Opinion: Cleaning up safety nets, preserving dollars for people in need, is welcome

Elizabeth Hovde states that if we experience another pandemic, national leaders should resist a continuous-coverage requirement for Medicaid.

Elizabeth Hovde states that if we experience another pandemic, national leaders should resist a continuous-coverage requirement for Medicaid

Elizabeth Hovde
Washington Policy Center

One of the biggest cost-savers for taxpayers, hospitals and health care consumers is available right now: States are finally allowed to disenroll people no longer eligible for Medicaid. Those Medicaid recipients cost state and federal taxpayers unnecessarily and take resources away from people in need. They also burden hospitals and doctors who receive insufficient reimbursement for Medicaid patients in their care. 

Elizabeth Hovde
Elizabeth Hovde

This cost-saver is something that should be seen with hope and relief, not the dread and fear coming from various advocacy groups and the Centers for Medicare and Medicaid Services (CMS).

President Joe Biden’s administration is contributing to the fear-mongering, criticizing states for doing the responsible thing and cleaning up their welfare rolls expeditiously. The administration is urging states to slow down their redetermination processes. 

But redeterminations are sorely needed after the federal government required states to keep clients on the rolls during the pandemic years whether or not they needed coverage. (That requirement was agreed to by states if they wanted extra money from the federal government, and those extra federal dollars are going away with the end of the public health emergency.) If states are ready to do the redetermination work, the administration should be encouraging them along.

Medicaid swelled nationally by more than 23 million people during pandemic years and in Washington state by 506,400 recipients, the Kaiser Family Foundation reports. Medicaid in Washington, also known as Apple Health, is about 2.2 million people strong. That means one in four Washingtonians are on Medicaid, explained the state’s Medicaid director, Dr. Charissa Fontinos, on Inside Olympia.  

Still, Washington state isn’t moving efficiently with disenrollment. Rather, it is choosing to use all 12 months allowed to right the welfare rolls that bloated in the pandemic years, despite saying it is ready and able to accomplish the task. Some people will not even get a renewal notice until late 2023 or early 2024. 

That’s disappointing. The state should be chomping at the bit to lighten the weight in our state’s safety net, reserving monetary help for the most vulnerable.

Many people needed the taxpayer-provided safety net when businesses were shuttered and jobs were lost in COVID-19 times. But as workers regained employment income and access to employment-provided health insurance, it meant a lot of people were no longer in need or became dually insured. Those people are the first that states are looking to drop and rightly so.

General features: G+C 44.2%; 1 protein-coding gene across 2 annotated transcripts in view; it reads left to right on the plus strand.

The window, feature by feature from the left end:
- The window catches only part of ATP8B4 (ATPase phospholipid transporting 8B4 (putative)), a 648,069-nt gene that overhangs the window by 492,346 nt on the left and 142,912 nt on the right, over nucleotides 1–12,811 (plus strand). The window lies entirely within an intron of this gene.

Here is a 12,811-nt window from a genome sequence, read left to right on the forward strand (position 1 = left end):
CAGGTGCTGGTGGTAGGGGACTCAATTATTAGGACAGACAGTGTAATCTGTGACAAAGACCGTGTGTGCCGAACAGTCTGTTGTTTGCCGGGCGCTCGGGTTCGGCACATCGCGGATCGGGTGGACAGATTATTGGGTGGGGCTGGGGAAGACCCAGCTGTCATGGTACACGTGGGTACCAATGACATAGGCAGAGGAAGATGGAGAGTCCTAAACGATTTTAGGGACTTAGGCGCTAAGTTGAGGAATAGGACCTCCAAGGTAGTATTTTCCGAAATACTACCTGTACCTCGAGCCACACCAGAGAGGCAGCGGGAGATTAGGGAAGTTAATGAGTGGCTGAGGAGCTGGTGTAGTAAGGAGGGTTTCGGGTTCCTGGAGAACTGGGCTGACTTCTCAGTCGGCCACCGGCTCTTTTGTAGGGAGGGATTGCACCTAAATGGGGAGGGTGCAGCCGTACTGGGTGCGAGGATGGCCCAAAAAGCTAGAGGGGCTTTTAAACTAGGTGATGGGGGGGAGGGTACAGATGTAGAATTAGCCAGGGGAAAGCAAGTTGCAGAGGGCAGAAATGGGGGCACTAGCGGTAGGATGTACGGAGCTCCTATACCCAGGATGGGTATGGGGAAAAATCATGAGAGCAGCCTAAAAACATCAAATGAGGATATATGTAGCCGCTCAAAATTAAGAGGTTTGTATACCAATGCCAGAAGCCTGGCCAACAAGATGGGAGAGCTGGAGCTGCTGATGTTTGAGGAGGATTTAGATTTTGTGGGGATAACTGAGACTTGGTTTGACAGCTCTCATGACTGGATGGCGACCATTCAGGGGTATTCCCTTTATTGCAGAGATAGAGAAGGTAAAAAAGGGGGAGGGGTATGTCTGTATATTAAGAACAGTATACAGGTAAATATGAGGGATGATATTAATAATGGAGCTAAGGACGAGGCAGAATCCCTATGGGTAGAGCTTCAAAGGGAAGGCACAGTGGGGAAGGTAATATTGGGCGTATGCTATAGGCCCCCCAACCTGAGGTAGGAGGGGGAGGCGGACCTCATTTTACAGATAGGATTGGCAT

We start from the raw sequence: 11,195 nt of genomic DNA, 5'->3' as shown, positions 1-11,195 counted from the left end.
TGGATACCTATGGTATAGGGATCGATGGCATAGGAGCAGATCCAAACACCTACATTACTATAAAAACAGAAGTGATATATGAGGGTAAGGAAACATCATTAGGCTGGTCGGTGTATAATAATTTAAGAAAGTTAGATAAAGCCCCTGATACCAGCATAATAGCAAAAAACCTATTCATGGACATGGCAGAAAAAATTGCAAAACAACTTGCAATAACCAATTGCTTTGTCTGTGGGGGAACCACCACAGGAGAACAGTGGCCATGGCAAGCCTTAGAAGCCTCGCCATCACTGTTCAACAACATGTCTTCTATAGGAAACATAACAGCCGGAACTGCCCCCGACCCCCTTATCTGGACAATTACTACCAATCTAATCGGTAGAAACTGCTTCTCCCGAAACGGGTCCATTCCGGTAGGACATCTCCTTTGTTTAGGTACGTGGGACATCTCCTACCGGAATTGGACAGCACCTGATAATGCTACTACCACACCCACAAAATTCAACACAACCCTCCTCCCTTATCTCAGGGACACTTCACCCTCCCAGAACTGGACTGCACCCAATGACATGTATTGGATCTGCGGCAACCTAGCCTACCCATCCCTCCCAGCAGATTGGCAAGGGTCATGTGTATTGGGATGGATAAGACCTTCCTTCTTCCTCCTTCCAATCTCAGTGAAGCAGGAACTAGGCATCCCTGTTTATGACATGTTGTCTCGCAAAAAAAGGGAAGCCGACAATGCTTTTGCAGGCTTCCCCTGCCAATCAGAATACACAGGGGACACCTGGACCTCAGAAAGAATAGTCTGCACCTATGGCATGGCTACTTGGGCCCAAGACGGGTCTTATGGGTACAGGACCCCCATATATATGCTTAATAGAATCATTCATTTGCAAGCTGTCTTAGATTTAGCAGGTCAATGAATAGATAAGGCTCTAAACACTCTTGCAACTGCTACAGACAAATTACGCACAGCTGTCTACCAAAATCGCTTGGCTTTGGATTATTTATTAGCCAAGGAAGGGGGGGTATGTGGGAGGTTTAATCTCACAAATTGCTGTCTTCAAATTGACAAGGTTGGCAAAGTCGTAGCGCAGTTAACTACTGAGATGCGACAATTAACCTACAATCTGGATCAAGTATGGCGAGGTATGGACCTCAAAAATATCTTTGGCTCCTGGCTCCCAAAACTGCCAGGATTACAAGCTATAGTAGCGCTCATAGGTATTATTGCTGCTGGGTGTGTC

The Associated Press reported in mid-June that about 1.5 million people have been removed from Medicaid in more than two dozen states that started the process of post-pandemic disenrollment in April or May.  Daniel Tsai, a top federal Medicaid official expressed concern about that, telling reporters, “Pushing through things and rushing it will lead to eligible people — kids and families — losing coverage for some period of time.” 

Hold your hankies. Many people are being disenrolled for not responding to the forms provided simply because Medicaid is no longer a need for them. Let’s not create a crisis. People on Medicaid throughout the country and in Washington state are notified several times and in different ways that they need to fill out forms to stay on Medicaid if they are eligible. And even if they ignore all the paperwork they are sent and are in need, they will be financially cared for retroactively for 90 days if they receive care. Generous stopgaps have been built into the disenrollment process.

Returning Medicaid to a true taxpayer-financed safety net is good news. And if we experience another pandemic, national leaders should resist a continuous-coverage requirement for Medicaid. It was not needed in many cases but cost taxpayers a lot of money and increased government dependency. 

* In Washington state, help is available to Medicaid clients through Apple Health. The state even helps people find other taxpayer-subsidized health care to ensure their health care needs are being met.

Elizabeth Hovde is a policy analyst and the director of the Centers for Health Care and Worker Rights at the Washington Policy Center. She is a Clark County resident.

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